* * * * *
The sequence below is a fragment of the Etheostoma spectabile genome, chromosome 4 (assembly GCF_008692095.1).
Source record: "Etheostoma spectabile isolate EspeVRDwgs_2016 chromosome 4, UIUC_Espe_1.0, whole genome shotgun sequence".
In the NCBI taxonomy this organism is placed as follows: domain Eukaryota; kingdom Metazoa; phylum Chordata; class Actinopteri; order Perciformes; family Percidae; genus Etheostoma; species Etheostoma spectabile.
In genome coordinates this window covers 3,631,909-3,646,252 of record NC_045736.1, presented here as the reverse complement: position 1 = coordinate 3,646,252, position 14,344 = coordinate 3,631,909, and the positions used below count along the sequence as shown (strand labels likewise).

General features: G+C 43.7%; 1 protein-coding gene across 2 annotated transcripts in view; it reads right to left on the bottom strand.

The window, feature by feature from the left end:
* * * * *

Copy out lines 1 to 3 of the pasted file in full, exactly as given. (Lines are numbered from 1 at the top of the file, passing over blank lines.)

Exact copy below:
The sequence below is a fragment of the Etheostoma spectabile genome, chromosome 4 (assembly GCF_008692095.1).
Source record: "Etheostoma spectabile isolate EspeVRDwgs_2016 chromosome 4, UIUC_Espe_1.0, whole genome shotgun sequence".
In the NCBI taxonomy this organism is placed as follows: domain Eukaryota; kingdom Metazoa; phylum Chordata; class Actinopteri; order Perciformes; family Percidae; genus Etheostoma; species Etheostoma spectabile.